Making jet fuels from agricultural waste materials is challenging but nonetheless possible. Through design of efficient catalysts such as those at CCEI, we move one step closer to the ultimate goal: a sustainable future with less carbon emissions.

More Information

Liu S, S Dutta, W Zheng, NS Gould, Z Cheng, B Xu, B Saha, and DG Vlachos. 2017. “Catalytic Hydrodeoxygenation of High Carbon Furylmethanes to Renewable Jet-Fuel Ranged Alkanes over a Rhenium-Modified Iridium Catalyst.” ChemSusChem 10(16):3225-3234. DOI: 10.1002/cssc.201700863

Acknowledgments

This work was supported as part of the Catalysis Center for Energy Innovation, an Energy Frontier Research Center funded by the Department of Energy, Office of Science, Basic Energy Sciences. Resources were used at the Advanced Materials Characterization Laboratory at the University of Delaware. The team also acknowledges instrumentation support from the National Science Foundation.

About the author(s):

  • Angela Norton is a Ph.D. candidate in chemical and biomolecular engineering at the University of Delaware. She is a member of the Catalysis Center for Energy Innovation (CCEI) Energy Frontier Research Center working under the advisement of Dionisios Vlachos, director of CCEI. Her research focuses on studying how catalysts play a role in converting biomass to fuels and chemicals.

Turning Corncobs into Jet Fuel

New material overcomes limits to convert agricultural waste into freeze-free fuel

At the Catalysis Center for Energy Innovation, scientists discovered catalysts to convert renewable resources into jet fuel. Image courtesy of Nathan Johnson, PNNL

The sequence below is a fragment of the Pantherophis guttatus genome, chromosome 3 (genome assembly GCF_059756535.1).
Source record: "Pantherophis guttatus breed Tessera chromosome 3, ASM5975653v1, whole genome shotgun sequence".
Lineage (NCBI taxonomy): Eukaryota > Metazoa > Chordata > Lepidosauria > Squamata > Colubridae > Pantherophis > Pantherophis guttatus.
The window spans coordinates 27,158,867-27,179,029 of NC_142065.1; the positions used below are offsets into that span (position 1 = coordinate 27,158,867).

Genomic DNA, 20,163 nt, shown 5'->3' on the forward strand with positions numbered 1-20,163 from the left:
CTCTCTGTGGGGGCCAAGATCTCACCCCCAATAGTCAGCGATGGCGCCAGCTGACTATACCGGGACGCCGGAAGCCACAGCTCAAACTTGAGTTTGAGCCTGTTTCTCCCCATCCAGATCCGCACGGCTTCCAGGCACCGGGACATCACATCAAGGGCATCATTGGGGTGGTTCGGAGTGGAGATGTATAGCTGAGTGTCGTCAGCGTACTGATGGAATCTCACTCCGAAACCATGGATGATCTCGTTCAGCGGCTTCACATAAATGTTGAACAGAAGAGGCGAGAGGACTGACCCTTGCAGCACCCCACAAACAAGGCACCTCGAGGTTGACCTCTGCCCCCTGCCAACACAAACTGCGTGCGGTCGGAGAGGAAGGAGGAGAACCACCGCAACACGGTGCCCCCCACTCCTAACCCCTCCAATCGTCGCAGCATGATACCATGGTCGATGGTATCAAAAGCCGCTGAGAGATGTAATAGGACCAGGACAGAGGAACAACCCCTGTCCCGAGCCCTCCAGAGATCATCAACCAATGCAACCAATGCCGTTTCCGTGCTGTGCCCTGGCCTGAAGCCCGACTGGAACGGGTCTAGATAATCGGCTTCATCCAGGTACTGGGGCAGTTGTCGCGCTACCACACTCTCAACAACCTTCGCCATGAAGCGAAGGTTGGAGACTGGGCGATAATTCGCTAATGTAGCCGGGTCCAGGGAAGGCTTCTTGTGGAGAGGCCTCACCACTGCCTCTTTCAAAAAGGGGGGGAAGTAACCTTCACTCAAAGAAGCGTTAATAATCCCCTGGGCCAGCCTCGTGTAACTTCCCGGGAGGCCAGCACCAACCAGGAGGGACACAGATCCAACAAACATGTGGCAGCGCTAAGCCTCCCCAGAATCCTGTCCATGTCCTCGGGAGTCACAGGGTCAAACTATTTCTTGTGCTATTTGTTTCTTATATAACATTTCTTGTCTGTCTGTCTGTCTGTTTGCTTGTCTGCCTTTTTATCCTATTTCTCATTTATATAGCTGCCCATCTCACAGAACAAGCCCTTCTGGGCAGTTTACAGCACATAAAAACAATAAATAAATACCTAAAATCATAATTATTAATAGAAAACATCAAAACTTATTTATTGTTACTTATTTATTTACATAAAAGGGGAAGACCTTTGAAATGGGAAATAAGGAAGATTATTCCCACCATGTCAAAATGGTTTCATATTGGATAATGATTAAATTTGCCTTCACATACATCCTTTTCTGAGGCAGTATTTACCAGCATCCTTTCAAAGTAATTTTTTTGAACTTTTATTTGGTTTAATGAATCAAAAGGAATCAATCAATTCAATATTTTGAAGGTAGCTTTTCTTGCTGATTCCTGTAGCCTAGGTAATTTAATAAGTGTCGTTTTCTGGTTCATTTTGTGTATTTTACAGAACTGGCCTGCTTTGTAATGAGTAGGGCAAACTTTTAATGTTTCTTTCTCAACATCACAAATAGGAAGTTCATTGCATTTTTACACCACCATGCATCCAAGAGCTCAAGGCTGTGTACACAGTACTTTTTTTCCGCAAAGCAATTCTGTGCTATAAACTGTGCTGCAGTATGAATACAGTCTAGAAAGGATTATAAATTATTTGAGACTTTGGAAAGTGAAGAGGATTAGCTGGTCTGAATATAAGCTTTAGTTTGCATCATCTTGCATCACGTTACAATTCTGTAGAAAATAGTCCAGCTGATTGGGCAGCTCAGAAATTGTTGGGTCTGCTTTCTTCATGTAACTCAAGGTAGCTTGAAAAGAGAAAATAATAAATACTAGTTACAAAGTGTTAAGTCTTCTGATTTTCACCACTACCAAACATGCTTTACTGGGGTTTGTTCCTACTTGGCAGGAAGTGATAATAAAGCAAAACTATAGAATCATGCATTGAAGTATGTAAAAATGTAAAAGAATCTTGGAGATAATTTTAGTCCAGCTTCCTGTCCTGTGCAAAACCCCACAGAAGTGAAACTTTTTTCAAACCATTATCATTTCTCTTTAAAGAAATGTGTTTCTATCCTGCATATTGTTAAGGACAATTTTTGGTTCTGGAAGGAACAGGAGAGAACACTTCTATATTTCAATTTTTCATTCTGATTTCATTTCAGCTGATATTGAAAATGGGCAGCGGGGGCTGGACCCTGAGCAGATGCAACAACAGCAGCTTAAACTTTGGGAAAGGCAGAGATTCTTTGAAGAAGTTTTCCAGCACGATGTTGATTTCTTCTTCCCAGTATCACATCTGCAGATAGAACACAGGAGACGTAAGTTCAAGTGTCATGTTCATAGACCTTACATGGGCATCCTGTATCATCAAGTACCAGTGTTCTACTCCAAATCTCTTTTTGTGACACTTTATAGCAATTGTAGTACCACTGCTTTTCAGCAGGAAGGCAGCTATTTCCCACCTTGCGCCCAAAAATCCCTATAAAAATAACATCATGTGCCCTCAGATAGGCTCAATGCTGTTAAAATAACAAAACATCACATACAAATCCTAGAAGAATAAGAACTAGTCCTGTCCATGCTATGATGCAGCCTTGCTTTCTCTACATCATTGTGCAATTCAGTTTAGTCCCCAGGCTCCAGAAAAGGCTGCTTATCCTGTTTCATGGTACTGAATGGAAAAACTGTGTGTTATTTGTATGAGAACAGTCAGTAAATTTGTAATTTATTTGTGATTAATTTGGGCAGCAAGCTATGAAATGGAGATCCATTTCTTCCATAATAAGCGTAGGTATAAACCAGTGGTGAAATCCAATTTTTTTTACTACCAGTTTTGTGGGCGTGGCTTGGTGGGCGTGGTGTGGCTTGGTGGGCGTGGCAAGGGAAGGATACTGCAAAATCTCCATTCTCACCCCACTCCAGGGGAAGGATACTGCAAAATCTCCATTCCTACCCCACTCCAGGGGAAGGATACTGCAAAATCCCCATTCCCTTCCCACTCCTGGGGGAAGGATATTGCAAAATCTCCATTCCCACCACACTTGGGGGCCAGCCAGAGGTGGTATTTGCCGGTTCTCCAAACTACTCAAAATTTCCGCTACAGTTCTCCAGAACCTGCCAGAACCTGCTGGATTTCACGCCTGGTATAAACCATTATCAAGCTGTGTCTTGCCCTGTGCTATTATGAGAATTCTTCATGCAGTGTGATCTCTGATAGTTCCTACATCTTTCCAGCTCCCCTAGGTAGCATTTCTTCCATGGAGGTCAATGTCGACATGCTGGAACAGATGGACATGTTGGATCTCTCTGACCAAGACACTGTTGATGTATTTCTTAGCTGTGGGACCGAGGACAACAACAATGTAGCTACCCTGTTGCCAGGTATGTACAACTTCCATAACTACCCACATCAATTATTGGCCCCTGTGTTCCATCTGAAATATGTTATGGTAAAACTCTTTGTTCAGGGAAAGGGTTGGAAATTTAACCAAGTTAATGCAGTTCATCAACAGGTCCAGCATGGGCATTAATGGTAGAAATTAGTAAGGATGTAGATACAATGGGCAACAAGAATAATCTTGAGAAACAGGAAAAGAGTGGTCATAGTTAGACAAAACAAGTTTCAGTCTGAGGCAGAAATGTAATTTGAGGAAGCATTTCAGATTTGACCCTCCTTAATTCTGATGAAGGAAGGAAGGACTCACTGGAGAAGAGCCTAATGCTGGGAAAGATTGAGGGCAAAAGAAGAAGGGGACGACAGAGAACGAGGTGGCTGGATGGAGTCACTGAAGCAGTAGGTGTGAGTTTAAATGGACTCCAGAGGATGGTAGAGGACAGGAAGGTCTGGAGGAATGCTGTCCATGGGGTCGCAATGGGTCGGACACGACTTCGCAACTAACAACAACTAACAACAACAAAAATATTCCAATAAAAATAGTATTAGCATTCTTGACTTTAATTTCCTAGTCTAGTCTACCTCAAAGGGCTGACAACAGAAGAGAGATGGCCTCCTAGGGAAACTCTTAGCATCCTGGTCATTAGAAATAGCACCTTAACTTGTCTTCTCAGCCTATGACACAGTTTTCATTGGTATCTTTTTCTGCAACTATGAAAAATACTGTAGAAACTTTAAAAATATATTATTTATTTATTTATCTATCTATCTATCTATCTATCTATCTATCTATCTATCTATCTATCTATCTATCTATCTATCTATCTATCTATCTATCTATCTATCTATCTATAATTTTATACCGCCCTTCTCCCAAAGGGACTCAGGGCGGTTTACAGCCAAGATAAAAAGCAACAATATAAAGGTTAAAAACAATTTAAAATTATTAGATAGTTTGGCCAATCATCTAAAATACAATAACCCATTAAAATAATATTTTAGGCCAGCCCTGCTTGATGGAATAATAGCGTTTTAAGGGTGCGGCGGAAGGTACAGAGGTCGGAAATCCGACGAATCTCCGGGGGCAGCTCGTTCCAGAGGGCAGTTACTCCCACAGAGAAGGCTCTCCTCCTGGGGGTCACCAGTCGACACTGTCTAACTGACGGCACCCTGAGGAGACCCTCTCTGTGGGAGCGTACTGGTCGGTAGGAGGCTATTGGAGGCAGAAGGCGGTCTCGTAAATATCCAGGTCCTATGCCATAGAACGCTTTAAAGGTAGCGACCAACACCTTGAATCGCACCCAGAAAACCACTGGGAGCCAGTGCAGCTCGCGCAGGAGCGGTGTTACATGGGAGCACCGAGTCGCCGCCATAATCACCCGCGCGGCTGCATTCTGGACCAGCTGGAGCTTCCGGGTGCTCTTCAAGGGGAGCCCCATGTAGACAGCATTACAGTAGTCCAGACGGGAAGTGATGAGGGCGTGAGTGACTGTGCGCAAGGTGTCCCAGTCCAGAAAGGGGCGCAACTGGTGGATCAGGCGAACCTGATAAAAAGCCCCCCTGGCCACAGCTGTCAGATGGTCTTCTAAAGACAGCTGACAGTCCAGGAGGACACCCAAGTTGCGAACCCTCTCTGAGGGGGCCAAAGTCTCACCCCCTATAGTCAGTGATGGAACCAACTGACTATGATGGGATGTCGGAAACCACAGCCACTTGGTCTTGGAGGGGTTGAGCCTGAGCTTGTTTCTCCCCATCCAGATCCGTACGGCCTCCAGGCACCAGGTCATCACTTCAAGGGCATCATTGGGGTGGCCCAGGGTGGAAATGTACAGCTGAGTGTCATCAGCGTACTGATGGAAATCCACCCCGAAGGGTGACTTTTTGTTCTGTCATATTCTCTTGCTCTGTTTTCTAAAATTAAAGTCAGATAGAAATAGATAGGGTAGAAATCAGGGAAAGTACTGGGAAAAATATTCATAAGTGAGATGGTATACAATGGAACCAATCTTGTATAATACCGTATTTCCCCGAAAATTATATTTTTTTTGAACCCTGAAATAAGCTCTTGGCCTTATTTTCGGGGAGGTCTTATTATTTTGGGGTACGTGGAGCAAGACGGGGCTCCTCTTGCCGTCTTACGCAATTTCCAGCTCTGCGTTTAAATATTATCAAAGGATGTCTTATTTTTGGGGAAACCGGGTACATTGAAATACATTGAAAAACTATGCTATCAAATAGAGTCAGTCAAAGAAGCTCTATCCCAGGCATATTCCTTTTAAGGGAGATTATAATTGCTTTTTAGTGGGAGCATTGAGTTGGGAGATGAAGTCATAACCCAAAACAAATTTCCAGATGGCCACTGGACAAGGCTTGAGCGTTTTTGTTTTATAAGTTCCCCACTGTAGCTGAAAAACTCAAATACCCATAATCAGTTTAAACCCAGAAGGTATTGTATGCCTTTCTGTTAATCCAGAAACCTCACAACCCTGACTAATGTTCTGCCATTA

If you need to get across the country quickly, you book a flight. There isn’t another option. Air travel releases hundreds of millions of tons of carbon dioxide into the air each year. Efforts to reduce that amount include finding renewable ways to make jet fuel. The challenges include finding an energy-efficient process that produces the long, branched hydrocarbon molecules needed. At the Catalysis Center for Energy Innovation (CCEI), scientists designed a catalyst that ticks off nearly every box: It requires far less heat and pressure than traditional approaches, it’s reusable, and it produces little waste. With this new route to making aviation fuel, scientists are a step closer to reducing carbon emissions from air travel. The University of Delaware leads the CCEI.

More Information

Liu S, S Dutta, W Zheng, NS Gould, Z Cheng, B Xu, B Saha, and DG Vlachos. 2017. “Catalytic Hydrodeoxygenation of High Carbon Furylmethanes to Renewable Jet-Fuel Ranged Alkanes over a Rhenium-Modified Iridium Catalyst.” ChemSusChem 10(16):3225-3234. DOI: 10.1002/cssc.201700863

Disclaimer: The opinions in this newsletter are those of the individual authors and do not represent the views or position of the Department of Energy.